Luxury doesn’t shout its presence with bling or ostentatious features, instead it quietly whispers. (bulgarihotels.com)
Updated 19 April 2018
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Bulgari hotel: An Italian escape in Dubai

  • The “urban oasis” is currently the only hotel situated on the offshore Jumeira Bay island
  • Home to just 110 rooms, suites and villas, the sprawling low-rise property oozes Italian elegance with its minimalist aesthetic

DUBAI: Bulgari, the venerated Italian design house, has just five hotels around the world. And even in Dubai — a city crammed with luxury hotels — the Bulgari Resort manages to seem exclusive. The “urban oasis” is currently the only hotel situated on the offshore Jumeira Bay island, offering guests some respite from the city’s often-hectic atmosphere, even though it is literally minutes away from the pulsing heart of Dubai.

Home to just 110 rooms, suites and villas, the sprawling low-rise property oozes Italian elegance with its minimalist aesthetic. Master architects Antonio Citterio and Patricia Viel — who are responsible for all the Bulgari hotels worldwide — have used a neutral color palette and custom motifs, such as coral-inspired lacquered steel parapets and mashrabiya-patterned accents, to give the hotel a sense of place.

Here, luxury doesn’t shout its presence with bling or ostentatious features, instead it quietly whispers, with fine materials — from Italian marble to sumptuous silks, impeccable attention to detail, and touches including the signature fragrance that wafts around you from the second you enter.

The hotel is responsible for a couple of firsts for the brand, including its ‘Little Gems’ kids club — where children are entertained with bespoke activities such as cooking classes and treasure hunts while their parents enjoy some downtime — and the global debut of the Bulgari Marina & Yacht Club, which has its own pool and recreation facilities, signature seafood restaurant, and 50-berth harbor.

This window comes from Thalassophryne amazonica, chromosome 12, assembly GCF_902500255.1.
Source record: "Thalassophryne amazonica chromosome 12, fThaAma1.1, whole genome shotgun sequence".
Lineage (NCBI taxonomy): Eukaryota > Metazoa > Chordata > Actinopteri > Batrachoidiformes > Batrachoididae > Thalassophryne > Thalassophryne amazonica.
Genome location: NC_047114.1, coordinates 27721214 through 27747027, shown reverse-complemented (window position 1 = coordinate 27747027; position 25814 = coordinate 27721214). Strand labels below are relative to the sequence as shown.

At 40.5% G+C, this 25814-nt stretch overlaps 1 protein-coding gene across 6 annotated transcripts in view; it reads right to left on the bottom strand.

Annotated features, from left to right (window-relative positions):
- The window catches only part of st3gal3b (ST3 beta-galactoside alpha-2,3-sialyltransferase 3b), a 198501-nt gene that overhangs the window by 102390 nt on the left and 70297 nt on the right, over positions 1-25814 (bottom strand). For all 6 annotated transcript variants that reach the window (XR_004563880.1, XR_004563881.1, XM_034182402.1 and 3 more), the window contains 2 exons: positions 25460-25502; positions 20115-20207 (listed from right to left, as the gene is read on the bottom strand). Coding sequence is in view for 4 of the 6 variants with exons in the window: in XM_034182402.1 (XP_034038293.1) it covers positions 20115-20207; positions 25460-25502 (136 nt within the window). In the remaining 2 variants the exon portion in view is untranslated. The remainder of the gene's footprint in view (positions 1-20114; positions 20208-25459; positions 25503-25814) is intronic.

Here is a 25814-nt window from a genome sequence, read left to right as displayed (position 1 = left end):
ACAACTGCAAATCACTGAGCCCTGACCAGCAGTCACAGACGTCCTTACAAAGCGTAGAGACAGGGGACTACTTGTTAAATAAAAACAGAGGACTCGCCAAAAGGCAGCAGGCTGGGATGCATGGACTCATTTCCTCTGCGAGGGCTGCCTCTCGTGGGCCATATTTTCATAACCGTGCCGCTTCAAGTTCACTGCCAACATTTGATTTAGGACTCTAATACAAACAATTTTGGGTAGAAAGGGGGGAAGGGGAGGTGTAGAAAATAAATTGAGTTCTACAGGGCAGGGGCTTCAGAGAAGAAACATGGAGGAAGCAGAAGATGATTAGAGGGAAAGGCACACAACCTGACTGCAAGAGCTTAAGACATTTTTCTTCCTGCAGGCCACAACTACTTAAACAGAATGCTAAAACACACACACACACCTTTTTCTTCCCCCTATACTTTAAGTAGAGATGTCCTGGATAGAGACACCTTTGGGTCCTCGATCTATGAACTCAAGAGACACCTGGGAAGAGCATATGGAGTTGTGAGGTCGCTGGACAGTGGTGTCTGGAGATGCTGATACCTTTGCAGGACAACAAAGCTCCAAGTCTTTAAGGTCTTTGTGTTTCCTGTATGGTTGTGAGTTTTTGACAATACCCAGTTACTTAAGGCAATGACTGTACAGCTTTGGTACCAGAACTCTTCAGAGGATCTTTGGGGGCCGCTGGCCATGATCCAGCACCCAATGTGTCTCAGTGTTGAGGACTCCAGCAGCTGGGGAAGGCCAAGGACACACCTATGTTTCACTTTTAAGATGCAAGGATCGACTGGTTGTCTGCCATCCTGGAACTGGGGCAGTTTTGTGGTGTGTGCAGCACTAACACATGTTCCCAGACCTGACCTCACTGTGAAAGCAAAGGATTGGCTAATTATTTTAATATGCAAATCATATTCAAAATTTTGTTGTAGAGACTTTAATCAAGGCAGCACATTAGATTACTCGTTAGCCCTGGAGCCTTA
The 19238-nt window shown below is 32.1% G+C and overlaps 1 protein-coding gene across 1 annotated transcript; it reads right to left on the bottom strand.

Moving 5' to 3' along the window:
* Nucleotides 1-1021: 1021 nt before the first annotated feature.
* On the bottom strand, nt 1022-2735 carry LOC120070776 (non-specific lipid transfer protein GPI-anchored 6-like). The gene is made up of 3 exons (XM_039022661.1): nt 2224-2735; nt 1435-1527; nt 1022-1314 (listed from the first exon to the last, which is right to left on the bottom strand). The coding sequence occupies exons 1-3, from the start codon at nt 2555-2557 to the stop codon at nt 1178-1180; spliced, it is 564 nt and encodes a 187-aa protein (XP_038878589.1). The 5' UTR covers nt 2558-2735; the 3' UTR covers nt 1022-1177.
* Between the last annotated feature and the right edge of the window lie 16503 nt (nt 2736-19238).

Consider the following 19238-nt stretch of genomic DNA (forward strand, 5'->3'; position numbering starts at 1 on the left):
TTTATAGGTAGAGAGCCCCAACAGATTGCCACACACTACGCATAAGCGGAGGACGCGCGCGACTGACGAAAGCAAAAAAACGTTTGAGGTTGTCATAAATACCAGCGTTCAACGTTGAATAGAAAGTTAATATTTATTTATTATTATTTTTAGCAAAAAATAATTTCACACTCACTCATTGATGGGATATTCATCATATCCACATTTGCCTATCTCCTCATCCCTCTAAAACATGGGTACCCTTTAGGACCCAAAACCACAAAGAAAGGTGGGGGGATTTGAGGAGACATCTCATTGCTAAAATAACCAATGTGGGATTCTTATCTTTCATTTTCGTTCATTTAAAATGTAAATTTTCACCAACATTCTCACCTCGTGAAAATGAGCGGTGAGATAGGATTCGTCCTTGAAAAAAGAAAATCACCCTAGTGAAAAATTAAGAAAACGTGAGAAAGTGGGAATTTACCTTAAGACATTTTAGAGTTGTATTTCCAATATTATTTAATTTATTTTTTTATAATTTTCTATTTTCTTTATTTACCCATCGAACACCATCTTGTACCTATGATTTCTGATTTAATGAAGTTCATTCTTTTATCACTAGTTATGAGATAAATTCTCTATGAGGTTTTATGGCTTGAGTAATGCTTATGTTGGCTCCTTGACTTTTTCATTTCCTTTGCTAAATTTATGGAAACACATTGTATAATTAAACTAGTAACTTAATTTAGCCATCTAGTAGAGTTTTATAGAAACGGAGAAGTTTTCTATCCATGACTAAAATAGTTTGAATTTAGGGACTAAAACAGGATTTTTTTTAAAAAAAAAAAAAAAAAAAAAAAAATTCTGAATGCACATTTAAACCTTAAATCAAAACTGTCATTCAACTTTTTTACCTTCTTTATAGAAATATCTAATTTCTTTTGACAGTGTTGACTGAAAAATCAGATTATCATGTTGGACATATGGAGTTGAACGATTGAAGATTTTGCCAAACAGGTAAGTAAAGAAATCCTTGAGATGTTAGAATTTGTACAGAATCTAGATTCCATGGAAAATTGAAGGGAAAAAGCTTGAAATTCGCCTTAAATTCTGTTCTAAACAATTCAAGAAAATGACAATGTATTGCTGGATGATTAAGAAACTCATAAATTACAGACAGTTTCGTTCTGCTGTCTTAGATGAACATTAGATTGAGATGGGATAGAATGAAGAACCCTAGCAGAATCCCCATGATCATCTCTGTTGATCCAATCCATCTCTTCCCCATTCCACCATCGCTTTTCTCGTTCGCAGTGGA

All rooms and suites feature a walk-in closet, spacious balconies, smooth one-touch button controls, and bathrooms with standalone tubs boasting enviable views — making for some excellent Insta-fodder. The signature trunk-style mini-bar is as funky as it is functional, and the trendy basket beach bags are perfect for stashing your souvenirs — including designer knick-knacks from on-site concept store La Galleria.

The one-, two-, and three-bedroom villas offer private pools and butler service, but you don’t want to miss the resort’s circular central pool, where luxury cabanas with oversized daybeds and on-call service invite you to lounge the day away. Just adjacent is the crescent-shaped private beach, with the gentle waters of the Arabian Gulf offering perfect swimming conditions, even if the tip of the seahorse-shaped island mars the view slightly.

Whether you opt for a beach-and-pool day or a Dubai-sightseeing trip, your evening should definitely be devoted to the quintessentially Italian aperitivo experience at Il Bar, where an oval-shaped chrome counter provides a social centerpiece, and an outdoor terrace offers marina views. The seriously chic Il Ristorante (by lauded Italian chef Niko Romito) is just next door, and shares the terrace. Its tiramisu is one of the best in town, as is the freshly baked rustic bread.

Offering a more pared-back dining experience are La Spiaggia, a beachside restaurant and bar, and Il Café, the Bulgari take on a casual all-day dining destination which still features jaw-dropping design, and, in line with the whole ‘nothing is too much trouble’ service ethos, serves breakfast all day.

That ethos extends to the spa too, where therapists provide the ultimate in pampering using top-shelf products, including La Mer, in a soothing nature-inspired space. The use of rare precious materials, including grey Vicenza stone and green onyx, infuse the environment with a subtle opulence.

A 25-meter indoor swimming pool with its own cabanas, extensive facilities (including a shower offering a “Caribbean thunderstorm” experience), and private hammam, plus an exclusive Lee Mullins training program at the state-of-the-art gym complete the impressive recreation facilities at the resort.

If you’re looking for a classy, authentic ‘slice-of-Italy’ experience in the Middle East, then the Bulgari Resort Dubai is where you should check in.